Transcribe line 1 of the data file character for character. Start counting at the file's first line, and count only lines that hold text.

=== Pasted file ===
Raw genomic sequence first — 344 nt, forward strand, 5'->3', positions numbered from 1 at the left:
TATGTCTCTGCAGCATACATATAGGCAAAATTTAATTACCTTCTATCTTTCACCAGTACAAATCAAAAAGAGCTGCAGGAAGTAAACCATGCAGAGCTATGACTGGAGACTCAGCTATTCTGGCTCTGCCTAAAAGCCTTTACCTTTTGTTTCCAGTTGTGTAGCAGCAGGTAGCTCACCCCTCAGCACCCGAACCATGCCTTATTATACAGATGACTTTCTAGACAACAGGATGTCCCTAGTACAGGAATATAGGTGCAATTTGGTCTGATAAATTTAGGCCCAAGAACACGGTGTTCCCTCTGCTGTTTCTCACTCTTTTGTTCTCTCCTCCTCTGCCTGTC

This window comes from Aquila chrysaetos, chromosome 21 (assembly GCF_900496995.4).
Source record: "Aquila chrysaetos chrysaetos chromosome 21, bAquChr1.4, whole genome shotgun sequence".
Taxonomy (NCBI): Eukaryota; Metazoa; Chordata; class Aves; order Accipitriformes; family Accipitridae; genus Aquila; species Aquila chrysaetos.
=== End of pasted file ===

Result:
Raw genomic sequence first — 344 nt, forward strand, 5'->3', positions numbered from 1 at the left: